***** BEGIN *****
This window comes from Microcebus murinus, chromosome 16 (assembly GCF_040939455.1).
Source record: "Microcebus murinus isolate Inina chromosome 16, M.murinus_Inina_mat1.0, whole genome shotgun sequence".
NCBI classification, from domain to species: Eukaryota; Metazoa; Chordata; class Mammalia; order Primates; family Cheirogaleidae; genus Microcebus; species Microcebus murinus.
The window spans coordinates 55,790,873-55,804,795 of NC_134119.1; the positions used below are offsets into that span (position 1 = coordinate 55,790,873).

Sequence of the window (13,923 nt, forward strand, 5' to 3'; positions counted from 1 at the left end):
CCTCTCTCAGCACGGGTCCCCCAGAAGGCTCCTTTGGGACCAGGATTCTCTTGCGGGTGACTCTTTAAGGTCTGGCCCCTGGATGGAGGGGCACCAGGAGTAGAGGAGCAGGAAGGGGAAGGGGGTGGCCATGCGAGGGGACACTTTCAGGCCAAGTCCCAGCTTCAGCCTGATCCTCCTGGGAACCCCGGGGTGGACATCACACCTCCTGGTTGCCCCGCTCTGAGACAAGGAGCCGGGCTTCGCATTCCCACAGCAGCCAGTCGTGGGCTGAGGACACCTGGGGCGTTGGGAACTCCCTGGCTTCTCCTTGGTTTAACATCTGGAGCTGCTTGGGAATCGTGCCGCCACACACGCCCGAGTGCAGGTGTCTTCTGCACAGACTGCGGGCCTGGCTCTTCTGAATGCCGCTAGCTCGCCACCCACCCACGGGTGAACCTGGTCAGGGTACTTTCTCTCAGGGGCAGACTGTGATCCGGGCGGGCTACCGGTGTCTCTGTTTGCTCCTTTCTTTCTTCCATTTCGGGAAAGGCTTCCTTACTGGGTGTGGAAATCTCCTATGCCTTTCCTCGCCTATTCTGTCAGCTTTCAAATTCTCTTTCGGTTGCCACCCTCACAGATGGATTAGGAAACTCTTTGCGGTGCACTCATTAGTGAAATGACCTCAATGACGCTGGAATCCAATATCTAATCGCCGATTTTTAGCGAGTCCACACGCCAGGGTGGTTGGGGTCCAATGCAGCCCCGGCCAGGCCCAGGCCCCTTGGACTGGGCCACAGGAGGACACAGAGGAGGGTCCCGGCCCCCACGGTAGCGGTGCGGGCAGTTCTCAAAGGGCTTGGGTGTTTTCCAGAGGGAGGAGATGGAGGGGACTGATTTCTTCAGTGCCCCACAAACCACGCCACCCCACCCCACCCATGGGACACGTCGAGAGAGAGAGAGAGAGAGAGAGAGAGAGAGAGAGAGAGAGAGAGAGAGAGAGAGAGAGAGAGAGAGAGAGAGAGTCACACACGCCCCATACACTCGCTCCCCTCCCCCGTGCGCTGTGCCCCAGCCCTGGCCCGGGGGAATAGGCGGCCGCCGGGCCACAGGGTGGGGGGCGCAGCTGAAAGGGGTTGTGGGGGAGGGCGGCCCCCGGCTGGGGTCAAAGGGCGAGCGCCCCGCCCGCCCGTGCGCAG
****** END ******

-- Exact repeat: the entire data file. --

This window comes from Microcebus murinus, chromosome 16 (assembly GCF_040939455.1).
Source record: "Microcebus murinus isolate Inina chromosome 16, M.murinus_Inina_mat1.0, whole genome shotgun sequence".
NCBI classification, from domain to species: Eukaryota; Metazoa; Chordata; class Mammalia; order Primates; family Cheirogaleidae; genus Microcebus; species Microcebus murinus.
The window spans coordinates 55,790,873-55,804,795 of NC_134119.1; the positions used below are offsets into that span (position 1 = coordinate 55,790,873).

Sequence of the window (13,923 nt, forward strand, 5' to 3'; positions counted from 1 at the left end):
CCTCTCTCAGCACGGGTCCCCCAGAAGGCTCCTTTGGGACCAGGATTCTCTTGCGGGTGACTCTTTAAGGTCTGGCCCCTGGATGGAGGGGCACCAGGAGTAGAGGAGCAGGAAGGGGAAGGGGGTGGCCATGCGAGGGGACACTTTCAGGCCAAGTCCCAGCTTCAGCCTGATCCTCCTGGGAACCCCGGGGTGGACATCACACCTCCTGGTTGCCCCGCTCTGAGACAAGGAGCCGGGCTTCGCATTCCCACAGCAGCCAGTCGTGGGCTGAGGACACCTGGGGCGTTGGGAACTCCCTGGCTTCTCCTTGGTTTAACATCTGGAGCTGCTTGGGAATCGTGCCGCCACACACGCCCGAGTGCAGGTGTCTTCTGCACAGACTGCGGGCCTGGCTCTTCTGAATGCCGCTAGCTCGCCACCCACCCACGGGTGAACCTGGTCAGGGTACTTTCTCTCAGGGGCAGACTGTGATCCGGGCGGGCTACCGGTGTCTCTGTTTGCTCCTTTCTTTCTTCCATTTCGGGAAAGGCTTCCTTACTGGGTGTGGAAATCTCCTATGCCTTTCCTCGCCTATTCTGTCAGCTTTCAAATTCTCTTTCGGTTGCCACCCTCACAGATGGATTAGGAAACTCTTTGCGGTGCACTCATTAGTGAAATGACCTCAATGACGCTGGAATCCAATATCTAATCGCCGATTTTTAGCGAGTCCACACGCCAGGGTGGTTGGGGTCCAATGCAGCCCCGGCCAGGCCCAGGCCCCTTGGACTGGGCCACAGGAGGACACAGAGGAGGGTCCCGGCCCCCACGGTAGCGGTGCGGGCAGTTCTCAAAGGGCTTGGGTGTTTTCCAGAGGGAGGAGATGGAGGGGACTGATTTCTTCAGTGCCCCACAAACCACGCCACCCCACCCCACCCATGGGACACGTCGAGAGAGAGAGAGAGAGAGAGAGAGAGAGAGAGAGAGAGAGAGAGAGAGAGAGAGAGAGAGAGAGAGAGAGAGAGTCACACACGCCCCATACACTCGCTCCCCTCCCCCGTGCGCTGTGCCCCAGCCCTGGCCCGGGGGAATAGGCGGCCGCCGGGCCACAGGGTGGGGGGCGCAGCTGAAAGGGGTTGTGGGGGAGGGCGGCCCCCGGCTGGGGTCAAAGGGCGAGCGCCCCGCCCGCCCGTGCGCAG